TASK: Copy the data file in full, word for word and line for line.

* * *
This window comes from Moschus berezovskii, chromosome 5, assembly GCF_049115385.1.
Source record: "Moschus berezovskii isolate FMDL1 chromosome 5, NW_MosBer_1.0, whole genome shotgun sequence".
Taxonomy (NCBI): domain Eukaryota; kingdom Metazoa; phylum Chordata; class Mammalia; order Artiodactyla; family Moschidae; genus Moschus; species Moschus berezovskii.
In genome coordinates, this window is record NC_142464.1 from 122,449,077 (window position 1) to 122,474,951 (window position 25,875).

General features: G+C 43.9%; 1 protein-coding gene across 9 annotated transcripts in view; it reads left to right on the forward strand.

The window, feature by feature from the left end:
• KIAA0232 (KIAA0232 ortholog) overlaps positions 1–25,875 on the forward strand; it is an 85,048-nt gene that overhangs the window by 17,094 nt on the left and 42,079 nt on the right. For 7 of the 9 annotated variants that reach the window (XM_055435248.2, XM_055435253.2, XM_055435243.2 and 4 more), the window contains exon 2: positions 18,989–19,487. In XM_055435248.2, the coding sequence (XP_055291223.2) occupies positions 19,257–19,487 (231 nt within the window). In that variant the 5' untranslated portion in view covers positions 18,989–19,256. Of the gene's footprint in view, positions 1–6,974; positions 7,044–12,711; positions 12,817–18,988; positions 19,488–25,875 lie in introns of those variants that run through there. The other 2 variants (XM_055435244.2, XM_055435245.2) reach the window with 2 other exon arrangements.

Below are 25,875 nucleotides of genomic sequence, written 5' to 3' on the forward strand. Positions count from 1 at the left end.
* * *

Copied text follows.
This window comes from Moschus berezovskii, chromosome 5, assembly GCF_049115385.1.
Source record: "Moschus berezovskii isolate FMDL1 chromosome 5, NW_MosBer_1.0, whole genome shotgun sequence".
Taxonomy (NCBI): domain Eukaryota; kingdom Metazoa; phylum Chordata; class Mammalia; order Artiodactyla; family Moschidae; genus Moschus; species Moschus berezovskii.
In genome coordinates, this window is record NC_142464.1 from 122,449,077 (window position 1) to 122,474,951 (window position 25,875).

General features: G+C 43.9%; 1 protein-coding gene across 9 annotated transcripts in view; it reads left to right on the forward strand.

The window, feature by feature from the left end:
• KIAA0232 (KIAA0232 ortholog) overlaps positions 1–25,875 on the forward strand; it is an 85,048-nt gene that overhangs the window by 17,094 nt on the left and 42,079 nt on the right. For 7 of the 9 annotated variants that reach the window (XM_055435248.2, XM_055435253.2, XM_055435243.2 and 4 more), the window contains exon 2: positions 18,989–19,487. In XM_055435248.2, the coding sequence (XP_055291223.2) occupies positions 19,257–19,487 (231 nt within the window). In that variant the 5' untranslated portion in view covers positions 18,989–19,256. Of the gene's footprint in view, positions 1–6,974; positions 7,044–12,711; positions 12,817–18,988; positions 19,488–25,875 lie in introns of those variants that run through there. The other 2 variants (XM_055435244.2, XM_055435245.2) reach the window with 2 other exon arrangements.

Below are 25,875 nucleotides of genomic sequence, written 5' to 3' on the forward strand. Positions count from 1 at the left end.